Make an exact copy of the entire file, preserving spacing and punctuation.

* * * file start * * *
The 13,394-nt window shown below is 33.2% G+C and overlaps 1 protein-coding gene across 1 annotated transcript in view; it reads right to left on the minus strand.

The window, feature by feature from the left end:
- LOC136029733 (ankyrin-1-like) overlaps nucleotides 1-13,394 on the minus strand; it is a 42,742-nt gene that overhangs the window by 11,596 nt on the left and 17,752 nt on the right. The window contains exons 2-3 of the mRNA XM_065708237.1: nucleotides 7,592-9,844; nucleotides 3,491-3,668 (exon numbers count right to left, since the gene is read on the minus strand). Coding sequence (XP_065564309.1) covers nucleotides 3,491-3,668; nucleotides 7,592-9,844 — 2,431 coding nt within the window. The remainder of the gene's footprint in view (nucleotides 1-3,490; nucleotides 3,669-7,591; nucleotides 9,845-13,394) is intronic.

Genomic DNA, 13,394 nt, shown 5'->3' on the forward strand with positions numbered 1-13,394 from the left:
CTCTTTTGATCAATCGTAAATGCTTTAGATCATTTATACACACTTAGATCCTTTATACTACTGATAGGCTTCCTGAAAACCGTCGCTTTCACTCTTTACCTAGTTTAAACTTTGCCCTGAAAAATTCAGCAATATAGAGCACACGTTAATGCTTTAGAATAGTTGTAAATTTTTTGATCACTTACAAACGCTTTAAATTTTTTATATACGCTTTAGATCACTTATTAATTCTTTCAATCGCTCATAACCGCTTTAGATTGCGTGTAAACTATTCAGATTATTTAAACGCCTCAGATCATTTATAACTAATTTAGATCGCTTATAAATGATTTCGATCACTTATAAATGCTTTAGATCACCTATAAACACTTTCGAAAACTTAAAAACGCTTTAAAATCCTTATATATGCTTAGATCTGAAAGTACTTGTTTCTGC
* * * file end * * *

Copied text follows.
The 13,394-nt window shown below is 33.2% G+C and overlaps 1 protein-coding gene across 1 annotated transcript in view; it reads right to left on the minus strand.

The window, feature by feature from the left end:
- LOC136029733 (ankyrin-1-like) overlaps nucleotides 1-13,394 on the minus strand; it is a 42,742-nt gene that overhangs the window by 11,596 nt on the left and 17,752 nt on the right. The window contains exons 2-3 of the mRNA XM_065708237.1: nucleotides 7,592-9,844; nucleotides 3,491-3,668 (exon numbers count right to left, since the gene is read on the minus strand). Coding sequence (XP_065564309.1) covers nucleotides 3,491-3,668; nucleotides 7,592-9,844 — 2,431 coding nt within the window. The remainder of the gene's footprint in view (nucleotides 1-3,490; nucleotides 3,669-7,591; nucleotides 9,845-13,394) is intronic.

Genomic DNA, 13,394 nt, shown 5'->3' on the forward strand with positions numbered 1-13,394 from the left:
CTCTTTTGATCAATCGTAAATGCTTTAGATCATTTATACACACTTAGATCCTTTATACTACTGATAGGCTTCCTGAAAACCGTCGCTTTCACTCTTTACCTAGTTTAAACTTTGCCCTGAAAAATTCAGCAATATAGAGCACACGTTAATGCTTTAGAATAGTTGTAAATTTTTTGATCACTTACAAACGCTTTAAATTTTTTATATACGCTTTAGATCACTTATTAATTCTTTCAATCGCTCATAACCGCTTTAGATTGCGTGTAAACTATTCAGATTATTTAAACGCCTCAGATCATTTATAACTAATTTAGATCGCTTATAAATGATTTCGATCACTTATAAATGCTTTAGATCACCTATAAACACTTTCGAAAACTTAAAAACGCTTTAAAATCCTTATATATGCTTAGATCTGAAAGTACTTGTTTCTGC